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Tesla opens King of Prussia showroom

The atmosphere could be electric over a car that hopes to change the future.

One of the two Tesla Model S sedans on display in the showroom at the Plaza of King of Prussia, which opened Friday, May 17, 2013.
One of the two Tesla Model S sedans on display in the showroom at the Plaza of King of Prussia, which opened Friday, May 17, 2013.Read morePeter Mucha / Staff

Tesla Motors, the upstart maker of electric cars, opened the doors of its first area showroom at 10 this morning at the Plaza at King of Prussia.

When a similar showroom opened at Tysons Corner, Va., ten thousand people showed up the first weekend, according to Will Nicholas, senior regional manager.

That's how great the buzz is about Tesla, whose stock started soaring even before Consumer Reports came out with a rave review. Motor Trend and other publications had already named the Model S sedan the car of the year.

Reviewers have seriously debated whether the Model S is "the best car ever made."

Tesla Motors, named after famed inventor Nicholai Tesla, is the brainchild of visionary Wharton grad Elon Musk, who helped start PayPal and whose SpaceX made business history last May when it sent a payload to the International Space Station.

The King of Prussia showroom is the ninth in the Northeast, the 24th in the United States and the 35th in the world, Nicholas said.

Few visitors are expected to be looking to buy. The Model S is Tesla's only new vehicle now on the market, and the cost ranges from about $70,000 to more than $100,000.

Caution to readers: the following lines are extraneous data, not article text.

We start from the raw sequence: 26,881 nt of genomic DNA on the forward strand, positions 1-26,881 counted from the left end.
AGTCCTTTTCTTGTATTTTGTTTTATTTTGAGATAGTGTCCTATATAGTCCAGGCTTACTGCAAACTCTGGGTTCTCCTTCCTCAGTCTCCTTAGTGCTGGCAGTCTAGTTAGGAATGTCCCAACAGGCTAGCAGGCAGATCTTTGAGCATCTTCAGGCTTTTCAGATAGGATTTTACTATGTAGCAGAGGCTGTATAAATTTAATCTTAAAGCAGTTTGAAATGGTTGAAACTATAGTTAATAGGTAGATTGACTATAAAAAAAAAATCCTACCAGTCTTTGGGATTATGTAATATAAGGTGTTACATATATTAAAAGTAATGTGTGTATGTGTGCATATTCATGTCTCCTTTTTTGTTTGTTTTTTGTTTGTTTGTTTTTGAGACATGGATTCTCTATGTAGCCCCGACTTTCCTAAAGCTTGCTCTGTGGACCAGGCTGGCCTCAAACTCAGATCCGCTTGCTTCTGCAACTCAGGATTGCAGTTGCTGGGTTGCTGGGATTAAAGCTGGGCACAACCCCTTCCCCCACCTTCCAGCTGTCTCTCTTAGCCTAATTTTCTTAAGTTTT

But people know they could be looking at the future.

Or even test driving it. (Scheduling can be done online.)

Perhaps it's fitting that this sexy bit of tech is across from Victoria's Secret and near the Apple Store, on the side with Nieman Marcus.

Just two examples of the Model S are displayed in the small storefront showroom. They certainly fulfill the expectation of a roomy luxury sedan, with a large iPad-like touch screen that controls everything from music and synced phone calls to the rear-view camera.

Also attention-grabbing, though, is a third major piece of hardware on the floor – the chassis of a Tesla Model S.

The battery compartments are in the middle, out of the way below the passengers, explained spokeswoman Alexis Georgeson.

Between the rear wheels are side-by-side round devices: the inverter, which converts the batteries' direct current into alternating current, and the motor, which is closer to the size of lawn mower engine that a regular car's.

With no huge engine, there's room for a trunk in the front, and a third set of seats, although sized for two small children.

The showroom also has large touch screens where models can be customized for purchase -- or curiosity -- as well as assorted Tesla promotional merchadise, including a baby outfit that says "0 emissions ... almost."

The hope for electric cars is that they could help dramatically reduce the world's dependence on fossil fuels. But to catch on with consumers, they need to match the affordability, performance and convenience of gas- or diesel-powered cars.

Tesla has made strides toward that goal.

The Model S can go from zero to 60 in 4.2 seconds, and has a range of up to 265 miles between charges. It plugs into any electrical outlet, but recharges faster in a 220 outlet. At a Tesla supercharging station, like the East Coast's in Newark, Del., and Milford, Conn., both along I-95, the batteries can be fully recharged in just 45 minutes – for free.

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